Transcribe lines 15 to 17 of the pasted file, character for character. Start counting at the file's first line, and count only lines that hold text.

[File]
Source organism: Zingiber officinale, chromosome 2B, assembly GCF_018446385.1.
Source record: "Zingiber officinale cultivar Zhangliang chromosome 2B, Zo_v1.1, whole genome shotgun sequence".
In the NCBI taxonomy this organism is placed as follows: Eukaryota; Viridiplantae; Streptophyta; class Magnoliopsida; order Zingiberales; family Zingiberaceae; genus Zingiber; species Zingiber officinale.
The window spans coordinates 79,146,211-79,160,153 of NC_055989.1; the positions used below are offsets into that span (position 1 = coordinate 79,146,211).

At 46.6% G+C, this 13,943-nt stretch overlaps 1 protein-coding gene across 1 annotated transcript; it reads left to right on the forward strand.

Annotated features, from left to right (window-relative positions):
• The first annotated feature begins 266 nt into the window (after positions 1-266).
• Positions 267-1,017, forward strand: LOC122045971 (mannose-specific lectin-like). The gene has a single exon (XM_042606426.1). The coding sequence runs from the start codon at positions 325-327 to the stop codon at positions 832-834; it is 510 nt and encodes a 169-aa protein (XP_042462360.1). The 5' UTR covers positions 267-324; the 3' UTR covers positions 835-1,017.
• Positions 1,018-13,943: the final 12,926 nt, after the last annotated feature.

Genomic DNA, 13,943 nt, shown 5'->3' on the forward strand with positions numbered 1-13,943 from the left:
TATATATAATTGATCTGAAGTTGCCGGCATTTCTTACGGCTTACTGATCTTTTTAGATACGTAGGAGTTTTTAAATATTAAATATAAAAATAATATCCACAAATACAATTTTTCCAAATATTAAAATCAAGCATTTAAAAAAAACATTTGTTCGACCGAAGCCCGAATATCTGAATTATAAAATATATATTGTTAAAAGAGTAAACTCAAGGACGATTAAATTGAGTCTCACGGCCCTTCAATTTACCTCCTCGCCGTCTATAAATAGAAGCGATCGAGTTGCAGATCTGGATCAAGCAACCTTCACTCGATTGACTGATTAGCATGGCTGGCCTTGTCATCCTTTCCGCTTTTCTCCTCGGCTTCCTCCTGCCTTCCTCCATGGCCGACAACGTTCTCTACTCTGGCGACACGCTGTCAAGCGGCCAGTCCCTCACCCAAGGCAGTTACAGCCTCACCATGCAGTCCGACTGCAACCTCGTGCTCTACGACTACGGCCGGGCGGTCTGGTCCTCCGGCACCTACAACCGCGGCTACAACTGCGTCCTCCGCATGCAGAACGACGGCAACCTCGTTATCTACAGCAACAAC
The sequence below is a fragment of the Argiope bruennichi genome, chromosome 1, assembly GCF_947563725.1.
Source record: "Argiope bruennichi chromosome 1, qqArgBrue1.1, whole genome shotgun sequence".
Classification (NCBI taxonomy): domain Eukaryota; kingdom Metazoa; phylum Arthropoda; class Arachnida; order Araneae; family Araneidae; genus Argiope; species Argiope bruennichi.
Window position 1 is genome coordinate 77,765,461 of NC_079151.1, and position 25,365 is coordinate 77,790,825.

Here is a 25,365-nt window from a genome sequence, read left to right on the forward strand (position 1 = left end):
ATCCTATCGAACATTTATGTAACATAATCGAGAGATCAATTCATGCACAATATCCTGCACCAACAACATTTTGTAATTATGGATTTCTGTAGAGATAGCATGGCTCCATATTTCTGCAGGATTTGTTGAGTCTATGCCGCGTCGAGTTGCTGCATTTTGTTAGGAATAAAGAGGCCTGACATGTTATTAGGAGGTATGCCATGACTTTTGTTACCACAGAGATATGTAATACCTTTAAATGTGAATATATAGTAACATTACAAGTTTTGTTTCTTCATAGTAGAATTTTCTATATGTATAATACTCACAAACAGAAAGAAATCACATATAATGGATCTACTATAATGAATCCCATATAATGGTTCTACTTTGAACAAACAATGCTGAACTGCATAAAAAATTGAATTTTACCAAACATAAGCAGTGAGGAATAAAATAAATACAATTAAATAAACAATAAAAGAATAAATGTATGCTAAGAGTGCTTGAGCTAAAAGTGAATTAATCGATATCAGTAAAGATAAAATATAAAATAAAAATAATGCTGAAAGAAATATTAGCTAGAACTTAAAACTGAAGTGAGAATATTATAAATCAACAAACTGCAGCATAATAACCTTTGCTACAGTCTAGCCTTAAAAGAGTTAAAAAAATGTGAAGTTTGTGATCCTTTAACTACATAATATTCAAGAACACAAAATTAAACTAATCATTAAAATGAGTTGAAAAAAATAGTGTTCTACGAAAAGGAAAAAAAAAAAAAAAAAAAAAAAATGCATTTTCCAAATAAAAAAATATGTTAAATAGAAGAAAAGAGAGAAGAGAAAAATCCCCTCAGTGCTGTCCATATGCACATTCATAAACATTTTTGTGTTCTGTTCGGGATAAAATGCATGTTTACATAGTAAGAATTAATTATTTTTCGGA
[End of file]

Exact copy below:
Window position 1 is genome coordinate 77,765,461 of NC_079151.1, and position 25,365 is coordinate 77,790,825.

Here is a 25,365-nt window from a genome sequence, read left to right on the forward strand (position 1 = left end):
ATCCTATCGAACATTTATGTAACATAATCGAGAGATCAATTCATGCACAATATCCTGCACCAACAACATTTTGTAATTATGGATTTCTGTAGAGATAGCATGGCTCCATATTTCTGCAGGATTTGTTGAGTCTATGCCGCGTCGAGTTGCTGCATTTTGTTAGGAATAAAGAGGCCTGACATGTTATTAGGAGGTATGCCATGACTTTTGTTACCACAGAGATATGTAATACCTTTAAATGTGAATATATAGTAACATTACAAGTTTTGTTTCTTCATAGTAGAATTTTCTATATGTATAATACTCACAAACAGAAAGAAATCACATATAATGGATCTACTATAATGAATCCCATATAATGGTTCTACTTTGAACAAACAATGCTGAACTGCATAAAAAATTGAATTTTACCAAACATAAGCAGTGAGGAATAAAATAAATACAATTAAATAAACAATAAAAGAATAAATGTATGCTAAGAGTGCTTGAGCTAAAAGTGAATTAATCGATATCAGTAAAGATAAAATATAAAATAAAAATAATGCTGAAAGAAATATTAGCTAGAACTTAAAACTGAAGTGAGAATATTATAAATCAACAAACTGCAGCATAATAACCTTTGCTACAGTCTAGCCTTAAAAGAGTTAAAAAAATGTGAAGTTTGTGATCCTTTAACTACATAATATTCAAGAACACAAAATTAAACTAATCATTAAAATGAGTTGAAAAAAATAGTGTTCTACGAAAAGGAAAAAAAAAAAAAAAAAAAAAAAATGCATTTTCCAAATAAAAAAATATGTTAAATAGAAGAAAAGAGAGAAGAGAAAAATCCCCTCAGTGCTGTCCATATGCACATTCATAAACATTTTTGTGTTCTGTTCGGGATAAAATGCATGTTTACATAGTAAGAATTAATTATTTTTCGGA